TENGNAGEL, Mattheus Gansneb.
Klucht van Frick in 't Veur-huys.
no publisher,, No place, 1642 - 4to. 19th century blue paper wrappers. Woodcut illustration on title, woodcut initials. 28 pp. Rare, early edition of this very popular course satirical play, Tengnagel's most notorious work, published in three different editions in 1642 and republished in 1654, 1661, 1686 and 1731. According to NNBW the first edition was published in 1641, but of that edition there are no copies in STCN, listed by Oversteegen or elsewhere found recorded. Oversteegen lists 10 editions, with the one printed by Johannes Jacott in Amsterdam, 1642, as the first edition and our edition as the third.One verso of the title-page, the author has placed a nice 6-line verse:"Ai! oordeelt van mijn drollen niet/ voor dat het oog 'er rollen ziet;/ voor dat de wisse proef, met recht,/ den Kock mag schelden voor een knecht,/ en heeft hy dan te laf gebrout,/ zoo mengt het oordeel nog met zout."This is followed by two pages comprising a very nice scatological dedication to the unidentified 'A.H.' ("Kluchtige, ja dat ik dorst ik sey drollige Slut"). In this dedication, he explains that the words 'drolligh' and 'kluchtig' have the same meaning (humorous), but he follows by using the literal sense of the word drollen (turds): "Want je siet ick koom hier aentorssen met een heele turfmant opgestapelt vol van mijn drooge drollen, om deselve aen u, die inderdaet mee drollig zijt, en die mijn drollen buyten twijffel smaek zult vinden, met een goetgunstige genegentheyd toe te duwen. Haddenze nat geweest, ik zouze in een balie gebragt hebben, daer kunnenze niet licht deur druypen. (.)."The play itself (featuring 15 players) goes as follows. Frik's mother Dieuwertje visits Grietje van Buren's sewing-school with cloth that has to be sewn for Frik's marriage. This results in a slanging-match, because a few weeks before, Grietje gave birth to a child of which Frik is the father! The debauchee Frik is chased out of the house by his mother. The house is then besieged by three heavily armed women: Grietje, Saartje (whom Frik has also promised to marry) an a neighbour, causing a tumultuous scuffle in front of the house. Frik, taking pride in his noble conduct, is summoned before the "Comissarissen in d'ouwe Kerk" by the sexton.Little is known about the author Matheus Gansneb Tengnagel (1613-ca. 1652). As early as 1635 he was put under guardianship because of his flightyness. His writings are a reflection of his life: he uses course and vulgar language and is uncompromising and imodest towards other people. His works, sometimes deservingly following Constantijn Huygens, can be easily read and are of importance for the knowledge of Amsterdam citizens of the time. Good copy. Van Aken, Cat. Ned. Toneel, I, p. 329; Oversteegen, Mattheus Gansneb Tengnagel. Alle werken (1969), A VI, 3; J.A. Worp, Geschiedenis van het drama en van het tooneel in Nederland, I, p. 445; NNBW II, p.1418f. [Attributes: First Edition; Soft Cover]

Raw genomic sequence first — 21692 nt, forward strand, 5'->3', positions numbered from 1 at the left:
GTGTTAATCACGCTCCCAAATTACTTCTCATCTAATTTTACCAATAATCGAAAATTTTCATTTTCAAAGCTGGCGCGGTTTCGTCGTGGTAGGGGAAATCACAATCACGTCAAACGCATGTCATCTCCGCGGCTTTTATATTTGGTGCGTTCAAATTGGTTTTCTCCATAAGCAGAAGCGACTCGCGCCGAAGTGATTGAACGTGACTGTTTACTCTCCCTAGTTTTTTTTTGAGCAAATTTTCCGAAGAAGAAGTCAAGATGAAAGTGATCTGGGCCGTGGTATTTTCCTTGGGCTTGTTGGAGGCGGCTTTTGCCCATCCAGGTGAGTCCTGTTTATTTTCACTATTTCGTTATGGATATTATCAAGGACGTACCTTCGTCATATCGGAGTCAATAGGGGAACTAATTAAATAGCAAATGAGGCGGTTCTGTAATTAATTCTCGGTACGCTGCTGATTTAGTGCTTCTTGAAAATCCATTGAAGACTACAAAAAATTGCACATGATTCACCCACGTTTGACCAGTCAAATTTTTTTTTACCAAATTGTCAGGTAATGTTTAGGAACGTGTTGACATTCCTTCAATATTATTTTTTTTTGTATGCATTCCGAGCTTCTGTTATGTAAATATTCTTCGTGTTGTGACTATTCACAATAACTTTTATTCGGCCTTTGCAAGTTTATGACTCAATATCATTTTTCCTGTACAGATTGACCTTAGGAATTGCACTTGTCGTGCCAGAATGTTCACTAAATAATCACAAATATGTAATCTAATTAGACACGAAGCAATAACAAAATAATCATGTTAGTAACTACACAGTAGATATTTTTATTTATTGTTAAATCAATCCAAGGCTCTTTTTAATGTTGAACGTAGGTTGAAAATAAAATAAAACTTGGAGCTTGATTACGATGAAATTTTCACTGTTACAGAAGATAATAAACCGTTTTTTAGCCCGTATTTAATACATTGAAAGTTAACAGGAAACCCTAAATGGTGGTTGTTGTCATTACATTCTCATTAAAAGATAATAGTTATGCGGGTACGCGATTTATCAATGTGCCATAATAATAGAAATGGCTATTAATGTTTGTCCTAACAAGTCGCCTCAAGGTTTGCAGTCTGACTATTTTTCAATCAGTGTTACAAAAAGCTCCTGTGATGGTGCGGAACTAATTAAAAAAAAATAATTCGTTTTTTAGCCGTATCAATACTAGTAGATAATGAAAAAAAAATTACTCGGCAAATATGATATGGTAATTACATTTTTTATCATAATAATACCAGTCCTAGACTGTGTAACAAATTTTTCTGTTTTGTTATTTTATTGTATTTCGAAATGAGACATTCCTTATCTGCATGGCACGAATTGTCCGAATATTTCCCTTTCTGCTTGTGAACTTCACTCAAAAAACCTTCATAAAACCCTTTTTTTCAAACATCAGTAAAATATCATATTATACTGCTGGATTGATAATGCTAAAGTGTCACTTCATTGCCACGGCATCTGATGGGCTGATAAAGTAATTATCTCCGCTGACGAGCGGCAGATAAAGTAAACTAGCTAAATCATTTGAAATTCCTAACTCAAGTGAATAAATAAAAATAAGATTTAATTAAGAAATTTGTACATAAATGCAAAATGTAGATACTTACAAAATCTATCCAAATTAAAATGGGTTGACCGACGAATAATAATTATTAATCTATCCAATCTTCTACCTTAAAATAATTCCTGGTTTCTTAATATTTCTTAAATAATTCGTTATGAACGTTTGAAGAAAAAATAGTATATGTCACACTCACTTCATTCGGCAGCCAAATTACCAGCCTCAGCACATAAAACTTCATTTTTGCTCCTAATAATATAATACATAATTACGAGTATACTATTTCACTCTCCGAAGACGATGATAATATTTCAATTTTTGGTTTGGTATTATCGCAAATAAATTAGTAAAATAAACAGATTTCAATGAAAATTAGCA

[Bookseller: Antiquariaat FORUM BV]